These urban streams serve double-duty as naturally occurring aquatic habitat but also as part of the City of Superior's stormwater conveyance system. Have you noticed a storm drain or ditch in front of your home or business? That drain or ditch directs rain and snowmelt off roads and properties to prevent flooding, and channels the stormwater, typically untreated, directly to the nearest stream or lake. This means that your curb and gutter are essentially lake shore property. Superior residents can protect Lake Superior and local streams by properly disposing of litter from your property before it gets to sidewalks and streets where it's carried by stormwater to our local streams and Lake Superior.
Learn more about the Superior Streams here, or download a Waterways of Superior, WI brochure!
Learn more about the City's Adopt-a-Drain program.
Pokegama RiverStream Length: 26 miles
The Pokegama River is nearly 26 miles long and originates in the Pokegama-Carnegie wetlands near the Wisconsin/Minnesota border by Jay Cooke State Park and enters the St. Louis River in the City of Superior, near Dwight's Point (part of the Superior Municipal Forest). The Pokegama River provides important spawning areas for walleye, northern pike, longnose and white suckers, burbot and more.
Learn more about the Pokegama River and Dwight's Point on the Wi DNR website.
Stream Length: 3 miles
Faxon Creek is about 3 miles long, draining wetlands near Tower Ave and 39th St. as well as wetlands on the grounds of the Richard Bong Municipal Airport. It flows northwest through three campuses, including Northern Lights Elementary School, the University of Wisconsin- Superior, and Superior High School, as well as heavily developed residential areas. Faxon Creek is channelized underground for its last half-mile before feeding into Superior Bay near Barker's Island.Faxon Creek flows through some of the most developed areas of the city and its riparian area (the buffer of plants between the stream and upland areas) has been almost completely removed. Monitoring data show that the stream becomes murkier (more turbid) and more polluted the closer it gets to Lake Superior. Faxon Creek is listed on the Wisconsin DNR’s Impaired Waters list due to Degraded Biological Communities.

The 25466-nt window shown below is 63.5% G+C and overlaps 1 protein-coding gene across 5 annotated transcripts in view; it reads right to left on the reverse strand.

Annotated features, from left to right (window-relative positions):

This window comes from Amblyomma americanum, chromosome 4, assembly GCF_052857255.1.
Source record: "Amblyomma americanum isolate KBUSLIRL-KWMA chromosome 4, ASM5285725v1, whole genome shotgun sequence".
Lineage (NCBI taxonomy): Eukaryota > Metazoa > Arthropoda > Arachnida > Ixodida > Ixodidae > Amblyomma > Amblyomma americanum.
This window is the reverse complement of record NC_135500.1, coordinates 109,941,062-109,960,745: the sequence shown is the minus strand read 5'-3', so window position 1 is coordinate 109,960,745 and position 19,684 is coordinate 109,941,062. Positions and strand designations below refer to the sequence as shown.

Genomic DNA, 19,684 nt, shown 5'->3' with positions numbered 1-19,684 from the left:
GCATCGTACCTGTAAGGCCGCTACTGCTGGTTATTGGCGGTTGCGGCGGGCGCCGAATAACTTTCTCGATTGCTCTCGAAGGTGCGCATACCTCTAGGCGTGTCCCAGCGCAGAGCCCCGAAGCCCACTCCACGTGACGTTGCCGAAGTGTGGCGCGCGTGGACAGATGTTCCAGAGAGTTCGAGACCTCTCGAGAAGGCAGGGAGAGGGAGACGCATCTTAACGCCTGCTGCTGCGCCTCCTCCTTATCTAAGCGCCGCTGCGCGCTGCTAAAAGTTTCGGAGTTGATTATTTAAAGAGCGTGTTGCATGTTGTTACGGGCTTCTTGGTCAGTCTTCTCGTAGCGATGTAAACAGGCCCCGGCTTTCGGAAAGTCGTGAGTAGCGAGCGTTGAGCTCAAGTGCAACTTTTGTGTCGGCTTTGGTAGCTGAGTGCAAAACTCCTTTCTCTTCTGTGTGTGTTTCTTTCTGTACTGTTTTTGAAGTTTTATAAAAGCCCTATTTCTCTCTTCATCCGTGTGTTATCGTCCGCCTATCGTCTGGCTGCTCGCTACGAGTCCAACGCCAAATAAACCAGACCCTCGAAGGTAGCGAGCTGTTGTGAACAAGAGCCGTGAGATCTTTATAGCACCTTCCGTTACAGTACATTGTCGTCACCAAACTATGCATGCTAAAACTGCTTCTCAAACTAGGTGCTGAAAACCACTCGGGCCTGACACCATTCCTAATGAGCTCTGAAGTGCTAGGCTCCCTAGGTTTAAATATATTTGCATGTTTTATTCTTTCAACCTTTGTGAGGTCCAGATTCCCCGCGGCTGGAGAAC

Stream Length: 1.6 miles
Contamination at Hog Island was severe and in 2005 Newton Creek and the Hog Island inlet were remediated under the federal Great Lakes Legacy Act, the first in the Lower St. Louis River AOC and one of the first in the entire Great Lakes system.
Learn more about the collaborative remediation activities on the University of WI-Superior, Great Lakes Commission, St. Louis River Estuary, and EPA websites.
Stream Length: 65 miles
"Nemadji" is from the Ojibwe language, meaning left-hand river—when traders approached the west end of Lake Superior, the mouth of the Nemadji was on the left; to the right was the estuary of the St. Louis. The Nemadji River bends and turns for 65 miles in both Minnesota and Wisconsin, passing through highly erodable clay and sand soils. Some bends were cutoff naturally over time and small oxbow or horseshoe lakes have been made. There are nearly 27,000 acres of wetland in the Nemadji watershed.
Currently the mainstem of the Nemadji River, from its headwaters to the Wisconsin border, and two tributaries do not meet water quality standards for beneficial uses such as aquatic recreation, drinking, and swimming due to a turbidity impairment. In this watershed, turbidity is associated with suspended sediment. Nearly 33,000 tons of sediment are discharged from the Nemadji to Superior Bay annually.
Stream Length: 18 miles
Bluff Creek (also known as Allouez River) travels about 18 miles, passing through Superior before flowing into Allouez Bay. It is an intermittent warm-water runoff stream. Frequent flood events in Bluff Creek are common. The mouth of Bluff Creek is an important spawning area for northern pike and other warm-water species.
Stream Length: ~10 miles
Watershed Area: 5,807
A portion of the stream is intermittent (contains surface water during high flow periods following rain and snow melt). The mid and downstream sample sites flow through wooded areas and contain exposed rock in the bed of the stream. The upstream site flows through a pasture and the bed consists of soft sediment with no exposed rock.
Stream Length: 9 miles